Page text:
In celebration of Women’s History Month, March Object of the Day posts highlight women designers in the collection.
Sheila Hicks is one of the most important living artists today, who has chosen fiber as her primary medium. The museum is fortunate enough to have over sixty works spanning more than fifty years of her career, including textiles for commercial production as well as the intimate woven miniatures or Minimes she creates on her portable frame.
Hitomi I and Hitomi II are two miniatures that Hicks created in the summer of 2016. In the twenty miniatures the museum acquired in 2006, each one represented not only a specific period and place, but a specific idea and technique ranging from color to thread behavior to transparency and structure. Similarly, Hitomi I and II are vignettes of line form and texture using simple waxed linen thread, originally for sewing leather, and the most basic weave structure. By varying the tension and spacing as well as grouping multiple threads in different parts of the textiles, Hicks forms a narrative about the movement of thread. While looking at Hitomi I and II, it is easy to get caught up in tracing the thread as it travels over and under the warp and then reverses when it reaches an edge. The white color also makes it easier to concentrate on the single thread – observing its texture, thickness, and its straight or curvilinear path– which one also sees in her work from the 1960s and 70s (Muro Blanco, 1960; Advancing, Beginning to End, 1970).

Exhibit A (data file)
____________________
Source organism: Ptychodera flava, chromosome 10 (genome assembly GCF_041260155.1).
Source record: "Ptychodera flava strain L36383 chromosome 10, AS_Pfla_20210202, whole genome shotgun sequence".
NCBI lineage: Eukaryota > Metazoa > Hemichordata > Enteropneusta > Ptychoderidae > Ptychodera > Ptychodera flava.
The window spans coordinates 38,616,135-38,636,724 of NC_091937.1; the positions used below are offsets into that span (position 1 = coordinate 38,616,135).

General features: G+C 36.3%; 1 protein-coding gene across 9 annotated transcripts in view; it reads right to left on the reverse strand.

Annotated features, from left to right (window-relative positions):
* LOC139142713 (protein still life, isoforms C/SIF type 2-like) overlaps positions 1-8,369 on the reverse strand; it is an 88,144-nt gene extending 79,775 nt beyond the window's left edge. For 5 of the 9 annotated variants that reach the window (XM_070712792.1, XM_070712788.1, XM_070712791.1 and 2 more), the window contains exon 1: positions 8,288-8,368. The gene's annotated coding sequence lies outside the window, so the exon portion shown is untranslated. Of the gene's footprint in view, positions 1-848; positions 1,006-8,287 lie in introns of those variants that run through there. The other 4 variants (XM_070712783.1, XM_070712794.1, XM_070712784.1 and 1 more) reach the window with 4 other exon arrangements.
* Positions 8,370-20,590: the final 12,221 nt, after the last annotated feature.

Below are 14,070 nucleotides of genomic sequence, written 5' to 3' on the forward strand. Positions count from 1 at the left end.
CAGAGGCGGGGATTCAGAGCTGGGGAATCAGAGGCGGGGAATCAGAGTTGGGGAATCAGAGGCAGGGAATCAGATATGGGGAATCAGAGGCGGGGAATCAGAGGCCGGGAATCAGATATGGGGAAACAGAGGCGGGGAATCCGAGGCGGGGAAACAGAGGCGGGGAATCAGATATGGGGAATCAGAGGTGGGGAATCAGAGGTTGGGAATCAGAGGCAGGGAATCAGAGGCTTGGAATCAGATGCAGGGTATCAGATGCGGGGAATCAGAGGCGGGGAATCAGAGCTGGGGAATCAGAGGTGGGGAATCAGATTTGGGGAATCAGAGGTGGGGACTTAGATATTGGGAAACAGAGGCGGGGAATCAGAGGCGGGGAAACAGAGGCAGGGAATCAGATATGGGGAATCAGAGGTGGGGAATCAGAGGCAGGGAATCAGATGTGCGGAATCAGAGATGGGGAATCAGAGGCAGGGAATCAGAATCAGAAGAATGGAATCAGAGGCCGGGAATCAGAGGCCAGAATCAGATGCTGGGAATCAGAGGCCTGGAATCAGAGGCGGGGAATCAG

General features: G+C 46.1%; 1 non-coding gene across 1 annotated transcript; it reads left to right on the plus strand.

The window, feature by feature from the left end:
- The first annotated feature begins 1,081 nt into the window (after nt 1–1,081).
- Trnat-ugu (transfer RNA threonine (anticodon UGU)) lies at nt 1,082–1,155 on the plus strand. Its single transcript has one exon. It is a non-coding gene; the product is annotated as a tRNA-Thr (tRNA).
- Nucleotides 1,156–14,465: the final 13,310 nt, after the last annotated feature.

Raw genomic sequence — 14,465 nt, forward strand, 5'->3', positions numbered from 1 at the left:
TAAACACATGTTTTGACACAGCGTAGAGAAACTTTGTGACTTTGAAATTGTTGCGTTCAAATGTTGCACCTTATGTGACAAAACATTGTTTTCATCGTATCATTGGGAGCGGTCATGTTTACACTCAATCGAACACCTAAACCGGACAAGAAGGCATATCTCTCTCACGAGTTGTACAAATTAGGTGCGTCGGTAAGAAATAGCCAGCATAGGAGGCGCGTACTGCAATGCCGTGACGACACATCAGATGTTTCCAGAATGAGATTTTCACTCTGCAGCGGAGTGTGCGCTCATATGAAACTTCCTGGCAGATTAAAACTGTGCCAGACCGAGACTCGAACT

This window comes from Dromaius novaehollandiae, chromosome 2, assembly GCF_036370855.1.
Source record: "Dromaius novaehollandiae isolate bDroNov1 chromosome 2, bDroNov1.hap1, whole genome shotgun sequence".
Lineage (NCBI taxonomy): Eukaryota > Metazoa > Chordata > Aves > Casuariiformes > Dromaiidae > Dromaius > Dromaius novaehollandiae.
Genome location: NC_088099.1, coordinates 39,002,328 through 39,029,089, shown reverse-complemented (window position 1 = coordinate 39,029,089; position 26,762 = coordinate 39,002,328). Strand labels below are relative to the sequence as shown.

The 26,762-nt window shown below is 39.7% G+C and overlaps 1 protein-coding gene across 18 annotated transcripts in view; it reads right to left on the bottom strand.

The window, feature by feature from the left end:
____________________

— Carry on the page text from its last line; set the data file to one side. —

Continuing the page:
In an interview in 1990 by architecture journalist, Mildred Schmertz, Hicks described her weaving and creative process, which still stands true today: “Once having understood weaving’s structures, my tendency has been to loosen up and create variations. Having comprehended the basic principles of interlacing threads, I departed from the established set of ideas, patterns, and themes (as in music) and continue to try to suggest new shapes, forms, contours and attitudes. The techniques I have used most are interlacing (basic weaving and its variations), massing and wrapping threads by binding them together, darning and drawing, painting and photography. I draw an idea, color it, photograph it, re-work it, try different materials, try different scales, and find the appropriate technology to actually make the work as I envision it. New ideas occur in the process.”*
*“Beyond Weaving,” An interview with Sheila Hicks in 1990 by Mildred Schmertz.
Matilda McQuaid is the Deputy Director of Curatorial and Head of Textiles at Cooper Hewitt, Smithsonian Design Museum.